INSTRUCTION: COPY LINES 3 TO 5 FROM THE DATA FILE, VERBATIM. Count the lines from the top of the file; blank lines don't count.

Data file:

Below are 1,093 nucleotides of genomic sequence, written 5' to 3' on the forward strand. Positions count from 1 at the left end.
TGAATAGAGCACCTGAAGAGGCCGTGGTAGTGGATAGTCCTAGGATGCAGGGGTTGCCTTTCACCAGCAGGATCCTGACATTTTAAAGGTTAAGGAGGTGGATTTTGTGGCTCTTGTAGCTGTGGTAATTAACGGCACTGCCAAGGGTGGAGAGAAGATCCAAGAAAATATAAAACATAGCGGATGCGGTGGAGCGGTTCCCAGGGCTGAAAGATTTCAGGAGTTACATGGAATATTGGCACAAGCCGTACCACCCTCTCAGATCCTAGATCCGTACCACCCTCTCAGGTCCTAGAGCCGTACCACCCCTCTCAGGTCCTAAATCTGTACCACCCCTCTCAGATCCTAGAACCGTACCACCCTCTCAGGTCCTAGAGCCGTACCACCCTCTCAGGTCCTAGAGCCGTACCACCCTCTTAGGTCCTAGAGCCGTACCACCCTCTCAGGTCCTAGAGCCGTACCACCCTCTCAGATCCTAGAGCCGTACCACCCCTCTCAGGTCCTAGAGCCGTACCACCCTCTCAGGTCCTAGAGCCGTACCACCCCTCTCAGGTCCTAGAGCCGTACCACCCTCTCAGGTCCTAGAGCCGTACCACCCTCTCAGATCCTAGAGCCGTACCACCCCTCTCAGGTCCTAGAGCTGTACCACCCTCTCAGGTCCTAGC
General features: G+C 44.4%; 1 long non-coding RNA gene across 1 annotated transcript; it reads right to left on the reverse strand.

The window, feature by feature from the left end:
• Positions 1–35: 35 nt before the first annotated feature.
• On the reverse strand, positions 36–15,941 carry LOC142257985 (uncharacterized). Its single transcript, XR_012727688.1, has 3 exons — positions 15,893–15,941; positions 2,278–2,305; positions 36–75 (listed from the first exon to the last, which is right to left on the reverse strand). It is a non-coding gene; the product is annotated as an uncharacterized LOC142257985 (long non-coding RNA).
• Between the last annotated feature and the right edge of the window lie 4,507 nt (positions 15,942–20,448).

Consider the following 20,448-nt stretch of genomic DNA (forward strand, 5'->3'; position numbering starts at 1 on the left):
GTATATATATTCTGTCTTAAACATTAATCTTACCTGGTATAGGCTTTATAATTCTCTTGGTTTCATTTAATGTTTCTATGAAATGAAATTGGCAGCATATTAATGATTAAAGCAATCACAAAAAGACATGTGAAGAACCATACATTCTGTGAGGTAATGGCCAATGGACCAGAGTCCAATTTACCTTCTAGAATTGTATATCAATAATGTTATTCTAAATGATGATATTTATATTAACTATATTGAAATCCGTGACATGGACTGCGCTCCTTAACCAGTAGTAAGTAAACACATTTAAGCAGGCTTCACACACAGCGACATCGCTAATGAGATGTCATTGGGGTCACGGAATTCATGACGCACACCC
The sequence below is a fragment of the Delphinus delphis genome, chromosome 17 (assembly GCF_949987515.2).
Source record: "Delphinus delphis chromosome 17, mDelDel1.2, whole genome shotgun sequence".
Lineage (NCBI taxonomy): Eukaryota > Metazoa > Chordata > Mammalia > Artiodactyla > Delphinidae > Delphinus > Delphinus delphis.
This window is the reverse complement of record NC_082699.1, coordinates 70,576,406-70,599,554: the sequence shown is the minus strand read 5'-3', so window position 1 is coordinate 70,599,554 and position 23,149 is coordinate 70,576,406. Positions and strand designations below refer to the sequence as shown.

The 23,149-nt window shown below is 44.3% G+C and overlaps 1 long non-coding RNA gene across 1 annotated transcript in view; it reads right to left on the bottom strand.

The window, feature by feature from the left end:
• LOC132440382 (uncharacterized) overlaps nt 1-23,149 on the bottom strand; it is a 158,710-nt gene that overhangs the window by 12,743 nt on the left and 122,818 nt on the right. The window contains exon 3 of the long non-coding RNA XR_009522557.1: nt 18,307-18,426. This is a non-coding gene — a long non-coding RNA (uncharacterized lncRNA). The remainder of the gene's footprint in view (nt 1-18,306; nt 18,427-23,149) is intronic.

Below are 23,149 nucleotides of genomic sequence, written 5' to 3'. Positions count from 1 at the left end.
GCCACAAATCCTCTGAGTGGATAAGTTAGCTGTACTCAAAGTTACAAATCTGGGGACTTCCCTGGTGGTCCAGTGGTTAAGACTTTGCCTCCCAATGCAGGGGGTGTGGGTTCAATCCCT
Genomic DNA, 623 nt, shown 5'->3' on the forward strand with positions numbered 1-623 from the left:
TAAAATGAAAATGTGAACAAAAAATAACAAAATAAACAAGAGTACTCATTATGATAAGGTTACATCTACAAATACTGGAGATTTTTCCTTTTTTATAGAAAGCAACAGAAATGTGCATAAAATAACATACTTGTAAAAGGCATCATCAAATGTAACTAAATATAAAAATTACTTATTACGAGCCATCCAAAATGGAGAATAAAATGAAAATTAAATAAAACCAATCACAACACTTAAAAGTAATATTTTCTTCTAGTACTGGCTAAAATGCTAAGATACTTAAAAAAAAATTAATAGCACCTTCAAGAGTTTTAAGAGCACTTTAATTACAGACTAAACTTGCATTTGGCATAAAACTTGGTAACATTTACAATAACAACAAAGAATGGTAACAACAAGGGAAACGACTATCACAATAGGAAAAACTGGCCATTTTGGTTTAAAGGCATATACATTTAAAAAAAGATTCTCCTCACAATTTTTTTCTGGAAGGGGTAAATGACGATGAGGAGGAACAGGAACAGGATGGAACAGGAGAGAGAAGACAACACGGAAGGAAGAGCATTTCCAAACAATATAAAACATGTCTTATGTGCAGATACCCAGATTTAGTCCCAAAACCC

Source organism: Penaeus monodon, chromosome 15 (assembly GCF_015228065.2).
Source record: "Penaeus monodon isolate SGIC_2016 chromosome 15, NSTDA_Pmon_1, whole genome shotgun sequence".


General features: G+C 44.4%; 1 long non-coding RNA gene across 1 annotated transcript; it reads right to left on the reverse strand.

The window, feature by feature from the left end:
• Positions 1–35: 35 nt before the first annotated feature.